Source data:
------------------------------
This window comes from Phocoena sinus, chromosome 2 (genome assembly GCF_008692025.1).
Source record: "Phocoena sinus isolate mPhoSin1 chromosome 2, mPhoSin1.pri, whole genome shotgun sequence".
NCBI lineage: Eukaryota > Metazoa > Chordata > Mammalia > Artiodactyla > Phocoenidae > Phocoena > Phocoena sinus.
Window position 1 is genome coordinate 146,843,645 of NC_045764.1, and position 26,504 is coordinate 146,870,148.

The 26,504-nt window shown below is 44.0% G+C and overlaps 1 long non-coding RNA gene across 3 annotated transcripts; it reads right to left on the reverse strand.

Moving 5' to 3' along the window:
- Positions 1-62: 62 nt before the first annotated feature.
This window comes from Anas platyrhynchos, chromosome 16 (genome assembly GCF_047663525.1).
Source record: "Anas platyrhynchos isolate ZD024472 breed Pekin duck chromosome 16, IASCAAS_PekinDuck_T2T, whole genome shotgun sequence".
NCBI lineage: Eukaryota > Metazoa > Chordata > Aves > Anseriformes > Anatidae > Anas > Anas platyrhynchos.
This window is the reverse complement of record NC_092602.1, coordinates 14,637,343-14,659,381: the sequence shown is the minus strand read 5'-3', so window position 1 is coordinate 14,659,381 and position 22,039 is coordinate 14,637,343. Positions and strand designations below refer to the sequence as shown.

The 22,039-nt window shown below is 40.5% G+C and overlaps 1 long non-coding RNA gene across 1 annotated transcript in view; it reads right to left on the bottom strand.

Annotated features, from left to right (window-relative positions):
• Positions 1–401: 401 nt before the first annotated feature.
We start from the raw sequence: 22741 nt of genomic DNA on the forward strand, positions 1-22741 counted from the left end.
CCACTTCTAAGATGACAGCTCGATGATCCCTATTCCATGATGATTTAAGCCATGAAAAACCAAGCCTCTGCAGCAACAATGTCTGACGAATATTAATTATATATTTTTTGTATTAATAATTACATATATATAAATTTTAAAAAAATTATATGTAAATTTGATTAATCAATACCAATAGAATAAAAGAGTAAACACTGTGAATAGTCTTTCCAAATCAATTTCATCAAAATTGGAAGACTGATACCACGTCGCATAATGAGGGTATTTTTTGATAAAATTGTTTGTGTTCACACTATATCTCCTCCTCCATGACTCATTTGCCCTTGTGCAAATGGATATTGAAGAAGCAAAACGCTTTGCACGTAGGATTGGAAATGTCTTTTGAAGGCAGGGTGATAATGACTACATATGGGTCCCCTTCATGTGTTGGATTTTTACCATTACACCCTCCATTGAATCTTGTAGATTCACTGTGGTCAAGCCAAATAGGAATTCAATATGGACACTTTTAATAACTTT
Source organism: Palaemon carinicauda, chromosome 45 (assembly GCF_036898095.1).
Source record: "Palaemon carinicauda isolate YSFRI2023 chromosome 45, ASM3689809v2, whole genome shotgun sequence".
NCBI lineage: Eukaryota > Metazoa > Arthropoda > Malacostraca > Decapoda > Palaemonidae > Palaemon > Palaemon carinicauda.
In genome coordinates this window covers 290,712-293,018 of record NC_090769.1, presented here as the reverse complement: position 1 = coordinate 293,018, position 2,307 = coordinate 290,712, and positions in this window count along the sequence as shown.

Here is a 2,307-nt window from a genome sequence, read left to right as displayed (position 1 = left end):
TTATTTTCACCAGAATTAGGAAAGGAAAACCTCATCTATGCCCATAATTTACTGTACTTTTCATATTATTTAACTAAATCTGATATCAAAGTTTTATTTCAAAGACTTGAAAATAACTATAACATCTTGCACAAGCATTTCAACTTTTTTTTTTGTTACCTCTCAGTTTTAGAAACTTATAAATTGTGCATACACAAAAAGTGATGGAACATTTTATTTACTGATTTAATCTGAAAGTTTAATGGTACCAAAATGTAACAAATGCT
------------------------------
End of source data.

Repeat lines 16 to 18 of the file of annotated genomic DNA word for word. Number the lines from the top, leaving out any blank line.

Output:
CCACTTCTAAGATGACAGCTCGATGATCCCTATTCCATGATGATTTAAGCCATGAAAAACCAAGCCTCTGCAGCAACAATGTCTGACGAATATTAATTATATATTTTTTGTATTAATAATTACATATATATAAATTTTAAAAAAATTATATGTAAATTTGATTAATCAATACCAATAGAATAAAAGAGTAAACACTGTGAATAGTCTTTCCAAATCAATTTCATCAAAATTGGAAGACTGATACCACGTCGCATAATGAGGGTATTTTTTGATAAAATTGTTTGTGTTCACACTATATCTCCTCCTCCATGACTCATTTGCCCTTGTGCAAATGGATATTGAAGAAGCAAAACGCTTTGCACGTAGGATTGGAAATGTCTTTTGAAGGCAGGGTGATAATGACTACATATGGGTCCCCTTCATGTGTTGGATTTTTACCATTACACCCTCCATTGAATCTTGTAGATTCACTGTGGTCAAGCCAAATAGGAATTCAATATGGACACTTTTAATAACTTT
Source organism: Palaemon carinicauda, chromosome 45 (assembly GCF_036898095.1).
Source record: "Palaemon carinicauda isolate YSFRI2023 chromosome 45, ASM3689809v2, whole genome shotgun sequence".